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Tuesday, January 17, 2012

Ares (Horizon Hobby spinoff) UM MD-500D CX 100 - Flight Review

The new Ares company has stormed onto the Ultra-Micro scene.  Offering apparent competition to Horizon Hobby micros, I've found the new line Ares models to be pretty good, so far.

Too good, maybe.  The fact is, these models seem to have a lot of parts resemblance and even direct commonality and compatibility with Horizon Hobby models.  A minute of research  reveals that Ares has home town HQ commonality with Horizon Hobby, too.  As well as people commonality, central management are Horizon Hobby transplants.    The parent company "Firelands Group" www homepage is nothing but a shell, a sure sign of a corporate scam.

Also strange, is the naming convention commonality, such as the use of "Ultra-Micro" and "CX" for coax, linear servos, and even the use of the term "5-in-1" control board, not to mention the goofy string of acronyms instead of a simple name.    It is odd that such a new company can have similar gyro technology built-in to a board similar to Horizon boards, and even use the same terminolgy without fear of patent infringement.

My conclusion:

This looks like yet another, terribly dishonest scam from Horizon Hobby.  Another attempt to present "competition" that isn't competition at all, but a covert spinoff aimed at distributing manufacturer risk by laundering a line of variants to existing product lines and intellectual property. 

Horizon Hobby's seemingly endless scam artistry aside, how does their latest "Ares mCX variant" stack up to the older mCX?  Well, it a lot of ways it is better, but in one more important way it's worse.

The inbred Ares-branded HH mCX is a little smoother, faster, and has more mass than its mCX and mCX2 cousins.  The added mass and scaled up power makes it a little more substantial in the air, and provides a bit more inherent pendulum stability under the now-metal rotor shaft.  Forward speed and maneuverability also scales up.

Unfortunately, apparently to make their latest scam complete, an incompatible and even cheaper toy radio was included, and it isn't very good.  The radio's stick feel is even worse than the radios included with Horizon's overtly branded micros, and the fine control resolution and inflight trim is sloppy.  It's hard to tell if the imprecision stems from the copter or the radio, but my assessment is that the cheap radio is at fault.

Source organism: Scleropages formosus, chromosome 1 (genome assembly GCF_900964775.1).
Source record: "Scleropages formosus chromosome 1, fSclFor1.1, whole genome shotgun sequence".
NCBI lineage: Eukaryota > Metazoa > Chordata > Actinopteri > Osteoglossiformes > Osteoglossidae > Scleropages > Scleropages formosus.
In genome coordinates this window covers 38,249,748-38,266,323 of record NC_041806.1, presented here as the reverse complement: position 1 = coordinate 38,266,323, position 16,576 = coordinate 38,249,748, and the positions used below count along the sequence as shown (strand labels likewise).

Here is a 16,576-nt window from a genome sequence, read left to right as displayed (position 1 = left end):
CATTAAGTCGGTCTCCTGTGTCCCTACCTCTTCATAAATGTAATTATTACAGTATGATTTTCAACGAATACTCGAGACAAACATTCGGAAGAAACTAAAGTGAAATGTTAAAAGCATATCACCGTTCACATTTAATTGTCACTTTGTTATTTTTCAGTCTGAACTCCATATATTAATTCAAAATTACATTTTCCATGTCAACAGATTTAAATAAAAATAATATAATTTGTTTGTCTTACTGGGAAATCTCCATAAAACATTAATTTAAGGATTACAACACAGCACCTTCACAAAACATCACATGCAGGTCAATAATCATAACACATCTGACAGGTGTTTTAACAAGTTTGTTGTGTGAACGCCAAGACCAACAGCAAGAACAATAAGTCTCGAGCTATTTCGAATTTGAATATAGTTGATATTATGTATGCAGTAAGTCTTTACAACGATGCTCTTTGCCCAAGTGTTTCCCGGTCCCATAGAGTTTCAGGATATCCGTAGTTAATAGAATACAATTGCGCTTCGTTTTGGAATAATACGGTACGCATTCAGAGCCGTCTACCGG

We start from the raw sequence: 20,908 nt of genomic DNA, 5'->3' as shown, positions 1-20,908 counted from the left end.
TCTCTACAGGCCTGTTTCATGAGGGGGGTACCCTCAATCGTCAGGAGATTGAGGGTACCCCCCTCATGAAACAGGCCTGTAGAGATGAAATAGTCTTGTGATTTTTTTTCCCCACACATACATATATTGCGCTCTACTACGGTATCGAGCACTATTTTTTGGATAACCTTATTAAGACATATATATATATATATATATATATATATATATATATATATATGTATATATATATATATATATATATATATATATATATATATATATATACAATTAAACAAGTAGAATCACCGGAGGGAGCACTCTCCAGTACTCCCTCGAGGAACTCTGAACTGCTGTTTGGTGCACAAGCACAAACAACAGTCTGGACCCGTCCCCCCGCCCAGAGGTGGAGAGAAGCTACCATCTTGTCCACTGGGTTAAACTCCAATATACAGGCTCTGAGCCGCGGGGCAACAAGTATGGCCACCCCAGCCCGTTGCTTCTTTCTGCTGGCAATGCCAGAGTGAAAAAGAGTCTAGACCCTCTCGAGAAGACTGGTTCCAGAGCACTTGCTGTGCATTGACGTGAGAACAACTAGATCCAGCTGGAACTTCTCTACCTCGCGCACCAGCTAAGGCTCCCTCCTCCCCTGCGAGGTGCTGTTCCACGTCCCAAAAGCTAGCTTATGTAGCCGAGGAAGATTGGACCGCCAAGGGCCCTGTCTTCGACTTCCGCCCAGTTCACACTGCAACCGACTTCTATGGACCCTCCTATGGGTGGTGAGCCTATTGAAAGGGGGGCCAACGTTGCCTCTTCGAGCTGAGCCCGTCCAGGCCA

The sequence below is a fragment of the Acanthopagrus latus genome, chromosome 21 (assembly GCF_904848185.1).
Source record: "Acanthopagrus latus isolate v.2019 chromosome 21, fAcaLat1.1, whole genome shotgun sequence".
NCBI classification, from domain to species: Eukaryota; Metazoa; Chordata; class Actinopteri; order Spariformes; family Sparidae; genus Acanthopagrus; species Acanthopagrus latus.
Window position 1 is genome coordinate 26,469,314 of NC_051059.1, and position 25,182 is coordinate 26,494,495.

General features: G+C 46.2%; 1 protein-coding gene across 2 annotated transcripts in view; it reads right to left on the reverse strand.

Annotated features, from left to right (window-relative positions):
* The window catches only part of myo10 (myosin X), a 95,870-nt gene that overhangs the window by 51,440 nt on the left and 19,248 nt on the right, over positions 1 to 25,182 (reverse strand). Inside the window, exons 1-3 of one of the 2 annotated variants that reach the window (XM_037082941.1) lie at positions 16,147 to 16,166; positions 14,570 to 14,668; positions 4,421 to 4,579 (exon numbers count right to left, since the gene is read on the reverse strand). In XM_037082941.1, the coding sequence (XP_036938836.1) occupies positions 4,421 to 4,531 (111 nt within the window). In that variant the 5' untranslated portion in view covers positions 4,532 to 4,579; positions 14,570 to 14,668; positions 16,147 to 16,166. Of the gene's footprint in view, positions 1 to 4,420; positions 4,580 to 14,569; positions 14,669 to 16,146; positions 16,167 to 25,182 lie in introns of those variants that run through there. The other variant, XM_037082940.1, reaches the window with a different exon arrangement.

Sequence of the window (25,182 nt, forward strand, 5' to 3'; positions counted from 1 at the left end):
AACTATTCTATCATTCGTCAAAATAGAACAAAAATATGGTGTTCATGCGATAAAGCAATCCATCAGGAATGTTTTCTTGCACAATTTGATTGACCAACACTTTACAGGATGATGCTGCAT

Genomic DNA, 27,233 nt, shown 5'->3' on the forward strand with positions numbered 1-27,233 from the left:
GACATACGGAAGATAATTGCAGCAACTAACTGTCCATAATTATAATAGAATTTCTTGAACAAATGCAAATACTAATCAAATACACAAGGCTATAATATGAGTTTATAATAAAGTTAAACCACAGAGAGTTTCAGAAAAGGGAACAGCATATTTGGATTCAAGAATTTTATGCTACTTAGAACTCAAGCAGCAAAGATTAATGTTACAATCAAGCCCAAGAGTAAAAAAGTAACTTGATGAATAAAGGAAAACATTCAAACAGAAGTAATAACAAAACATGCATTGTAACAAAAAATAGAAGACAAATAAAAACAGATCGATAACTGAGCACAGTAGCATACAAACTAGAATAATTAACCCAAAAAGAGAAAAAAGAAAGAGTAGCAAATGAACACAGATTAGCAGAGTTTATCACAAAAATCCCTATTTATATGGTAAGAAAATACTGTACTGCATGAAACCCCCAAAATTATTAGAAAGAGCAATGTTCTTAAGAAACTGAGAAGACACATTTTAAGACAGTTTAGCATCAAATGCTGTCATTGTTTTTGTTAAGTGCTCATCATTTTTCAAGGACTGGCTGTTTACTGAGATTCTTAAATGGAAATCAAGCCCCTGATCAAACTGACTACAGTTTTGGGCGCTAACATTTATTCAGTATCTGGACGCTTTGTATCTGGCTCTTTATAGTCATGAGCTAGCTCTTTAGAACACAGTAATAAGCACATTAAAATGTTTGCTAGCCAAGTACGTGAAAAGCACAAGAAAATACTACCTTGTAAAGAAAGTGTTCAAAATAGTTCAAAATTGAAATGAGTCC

If Horizon could find a way to embrace honesty as a core business value instead of embarking on these endless attempts to shield product line responsibility, feign competition, and fool a customer base that is much smarter than they, this mCX variant would make a worthy Blade mCX3.

Unfortunately, despite a clearly improved mCX heli, you get a cheaper, and even less precise radio piled on top of a loss of their BNF standard, and that isn't worth the trade.  BNF-ability is one of the few consistently good things about HH micros, as it saves radio cost and hassle with future purchases.  So a nice as this little coax heli turned out, forever tying it to a lousy toy controller makes it hard to justify at the same price point as a BNF-standard, Blade-branded mCX, and a very sad and unnecessary addition to my NEUTRAL list.

Appearance: A
Better looking than it's nerdy Blade-bodied brethren.

Airframe:  A-
Bigger than the previous mCX.  Tied to mushy, imprecise radio.  

Power System: B
Good power.   Very smooth in flight.  Faster than previous mCXs.

Build Quality/Durability: A-

Hard body provides better armor than its mCX cousin. 

Value:  C- 
An improved, non-bindable mCX variant with a poor radio.

Overall Grade:
C+
Horizon flubbed the value proposition of their best mCX yet.
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